This Altima 3.5SR test car is particularly well-optioned, with lush leather seats, navigation, a crystal-clear backup camera, a sunroof, and many other handy features. As it should be for $32K. All that nice stuff isn't quite enough to camouflage the fact that this is merely an average contender in the hotly contested mid-size class. Even though the engine is quite powerful and acceleration brisk, as Joe noted, the Altima's driving dynamics are pretty soft while the ride quality errs on the harsh side in some circumstances (for instance, high frequency small bumps at about 45 mph). Worse, when the suspension is working hard, a fair amount of noise makes its way into the cabin. Still, anyone who likes straight-line get-up-and-go should be satisfied with the V-6-powered Altima. The only way to get a stick-shift V-6 Altima, it should be noted, is to spring for the $5000 more expensive Altima coupe, but the sedan's CVT does its job very well.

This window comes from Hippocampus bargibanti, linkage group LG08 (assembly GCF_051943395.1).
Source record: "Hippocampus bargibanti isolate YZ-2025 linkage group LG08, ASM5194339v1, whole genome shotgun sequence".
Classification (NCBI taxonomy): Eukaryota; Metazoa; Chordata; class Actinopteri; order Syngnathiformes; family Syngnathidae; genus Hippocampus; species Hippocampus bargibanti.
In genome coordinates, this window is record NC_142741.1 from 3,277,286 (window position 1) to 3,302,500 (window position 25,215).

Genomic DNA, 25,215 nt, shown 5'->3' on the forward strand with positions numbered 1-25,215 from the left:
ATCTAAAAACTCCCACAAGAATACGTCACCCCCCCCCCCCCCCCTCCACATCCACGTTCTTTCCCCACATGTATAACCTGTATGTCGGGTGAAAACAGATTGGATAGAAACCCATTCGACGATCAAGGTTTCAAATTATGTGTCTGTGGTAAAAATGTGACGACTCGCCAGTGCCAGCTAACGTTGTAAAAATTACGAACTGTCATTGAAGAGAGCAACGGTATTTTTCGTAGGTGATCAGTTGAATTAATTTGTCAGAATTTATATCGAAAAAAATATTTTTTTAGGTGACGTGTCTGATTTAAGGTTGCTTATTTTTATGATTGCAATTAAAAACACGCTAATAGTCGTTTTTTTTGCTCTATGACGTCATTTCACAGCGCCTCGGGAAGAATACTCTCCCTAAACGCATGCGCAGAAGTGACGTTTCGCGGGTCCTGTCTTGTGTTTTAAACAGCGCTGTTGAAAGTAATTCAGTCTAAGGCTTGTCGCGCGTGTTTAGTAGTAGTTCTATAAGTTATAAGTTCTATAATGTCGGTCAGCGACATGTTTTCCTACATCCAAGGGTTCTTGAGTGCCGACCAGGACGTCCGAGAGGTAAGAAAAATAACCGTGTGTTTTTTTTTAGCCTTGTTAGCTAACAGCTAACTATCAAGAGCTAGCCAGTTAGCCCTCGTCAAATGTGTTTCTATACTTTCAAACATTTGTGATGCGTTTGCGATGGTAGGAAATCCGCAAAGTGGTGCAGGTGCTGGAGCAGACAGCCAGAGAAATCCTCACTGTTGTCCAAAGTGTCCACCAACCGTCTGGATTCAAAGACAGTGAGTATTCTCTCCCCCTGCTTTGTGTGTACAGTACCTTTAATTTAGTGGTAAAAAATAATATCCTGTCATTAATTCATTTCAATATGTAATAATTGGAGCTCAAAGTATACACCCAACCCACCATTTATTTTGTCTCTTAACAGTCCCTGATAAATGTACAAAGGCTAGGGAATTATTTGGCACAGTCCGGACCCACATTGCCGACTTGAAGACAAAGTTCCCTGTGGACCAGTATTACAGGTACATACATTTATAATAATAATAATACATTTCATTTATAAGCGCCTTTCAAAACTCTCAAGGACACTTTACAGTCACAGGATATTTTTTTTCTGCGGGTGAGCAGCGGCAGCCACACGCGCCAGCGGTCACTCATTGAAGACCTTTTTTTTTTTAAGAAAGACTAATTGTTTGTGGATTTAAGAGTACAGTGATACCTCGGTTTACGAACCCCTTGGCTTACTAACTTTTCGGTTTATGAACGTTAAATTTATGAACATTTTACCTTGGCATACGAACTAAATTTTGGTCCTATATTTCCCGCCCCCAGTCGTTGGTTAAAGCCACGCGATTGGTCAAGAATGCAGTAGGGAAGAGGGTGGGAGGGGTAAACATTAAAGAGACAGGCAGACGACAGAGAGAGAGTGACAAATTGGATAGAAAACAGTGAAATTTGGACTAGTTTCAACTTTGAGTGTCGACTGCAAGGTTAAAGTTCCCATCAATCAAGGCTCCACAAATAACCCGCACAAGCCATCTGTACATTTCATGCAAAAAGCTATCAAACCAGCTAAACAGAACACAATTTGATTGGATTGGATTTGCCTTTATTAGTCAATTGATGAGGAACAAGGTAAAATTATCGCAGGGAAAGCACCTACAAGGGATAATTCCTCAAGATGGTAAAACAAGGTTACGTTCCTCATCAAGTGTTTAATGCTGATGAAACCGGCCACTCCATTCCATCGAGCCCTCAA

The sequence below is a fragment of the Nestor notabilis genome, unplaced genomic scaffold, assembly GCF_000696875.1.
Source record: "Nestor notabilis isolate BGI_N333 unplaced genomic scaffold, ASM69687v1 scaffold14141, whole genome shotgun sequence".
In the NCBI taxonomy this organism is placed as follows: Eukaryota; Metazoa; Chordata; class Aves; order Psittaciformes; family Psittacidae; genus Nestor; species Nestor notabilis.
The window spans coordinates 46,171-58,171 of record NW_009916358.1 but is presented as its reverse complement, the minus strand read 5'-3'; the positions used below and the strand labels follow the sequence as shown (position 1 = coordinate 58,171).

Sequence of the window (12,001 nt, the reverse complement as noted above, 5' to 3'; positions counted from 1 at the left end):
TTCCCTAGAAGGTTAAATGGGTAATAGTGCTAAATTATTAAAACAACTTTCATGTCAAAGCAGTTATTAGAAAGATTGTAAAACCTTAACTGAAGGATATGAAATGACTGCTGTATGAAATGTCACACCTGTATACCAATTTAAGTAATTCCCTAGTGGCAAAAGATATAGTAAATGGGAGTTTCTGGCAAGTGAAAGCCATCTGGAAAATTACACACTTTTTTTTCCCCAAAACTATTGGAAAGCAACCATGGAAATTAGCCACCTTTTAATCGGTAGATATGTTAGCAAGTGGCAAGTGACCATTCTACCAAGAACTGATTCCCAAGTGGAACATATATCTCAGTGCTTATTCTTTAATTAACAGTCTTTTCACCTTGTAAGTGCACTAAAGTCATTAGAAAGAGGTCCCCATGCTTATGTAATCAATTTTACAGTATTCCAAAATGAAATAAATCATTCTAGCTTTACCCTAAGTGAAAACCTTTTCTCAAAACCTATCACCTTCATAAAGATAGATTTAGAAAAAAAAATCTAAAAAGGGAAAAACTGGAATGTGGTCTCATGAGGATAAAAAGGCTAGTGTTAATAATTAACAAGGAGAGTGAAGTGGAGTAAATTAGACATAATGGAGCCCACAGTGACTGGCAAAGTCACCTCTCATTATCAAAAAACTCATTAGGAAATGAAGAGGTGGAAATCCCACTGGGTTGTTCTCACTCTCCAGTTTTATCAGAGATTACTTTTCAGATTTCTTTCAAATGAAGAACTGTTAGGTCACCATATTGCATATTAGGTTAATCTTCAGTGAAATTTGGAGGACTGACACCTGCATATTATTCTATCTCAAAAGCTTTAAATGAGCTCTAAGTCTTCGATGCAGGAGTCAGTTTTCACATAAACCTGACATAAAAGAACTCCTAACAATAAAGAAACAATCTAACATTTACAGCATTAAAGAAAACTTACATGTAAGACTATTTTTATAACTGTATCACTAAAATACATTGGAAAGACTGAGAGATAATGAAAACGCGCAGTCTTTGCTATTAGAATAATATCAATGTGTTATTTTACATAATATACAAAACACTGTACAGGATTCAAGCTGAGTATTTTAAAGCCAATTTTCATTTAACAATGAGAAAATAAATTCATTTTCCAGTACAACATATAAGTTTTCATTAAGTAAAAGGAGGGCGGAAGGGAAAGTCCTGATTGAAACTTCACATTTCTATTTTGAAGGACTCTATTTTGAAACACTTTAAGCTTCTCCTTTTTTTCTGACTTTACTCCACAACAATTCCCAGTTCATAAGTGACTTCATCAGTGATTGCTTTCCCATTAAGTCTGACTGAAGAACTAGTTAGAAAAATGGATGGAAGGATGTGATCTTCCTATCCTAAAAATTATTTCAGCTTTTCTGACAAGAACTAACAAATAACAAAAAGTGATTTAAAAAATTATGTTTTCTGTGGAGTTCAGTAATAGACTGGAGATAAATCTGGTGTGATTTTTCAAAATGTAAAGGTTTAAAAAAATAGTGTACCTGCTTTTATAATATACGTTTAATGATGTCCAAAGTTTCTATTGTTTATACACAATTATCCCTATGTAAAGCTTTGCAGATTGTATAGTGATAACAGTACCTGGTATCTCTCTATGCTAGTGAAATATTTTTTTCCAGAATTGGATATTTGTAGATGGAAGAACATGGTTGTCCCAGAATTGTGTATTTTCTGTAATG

The 3.5SR trim level, by the way, replaced the previous top-of-the-line 3.5SE trim for the '10 model year, which also saw the entire Altima lineup face-lifted.

Rusty Blackwell, Copy Editor

3_Pedal_Driver
"The only way to get a stick-shift V-6 Altima, it should be noted, is to spring for the $5000 more expensive Altima coupe, but the sedan's CVT does its job very well."There it is, the dreaded, life-sucking shiftless CVT. I remember the days when Nissan was the standout, the sporty alternative to a field of blandmobiles that still offered a truly slick manual shifter. Perhaps those days are gone for good, but because of this, the Altima is no longer a stand out for me.

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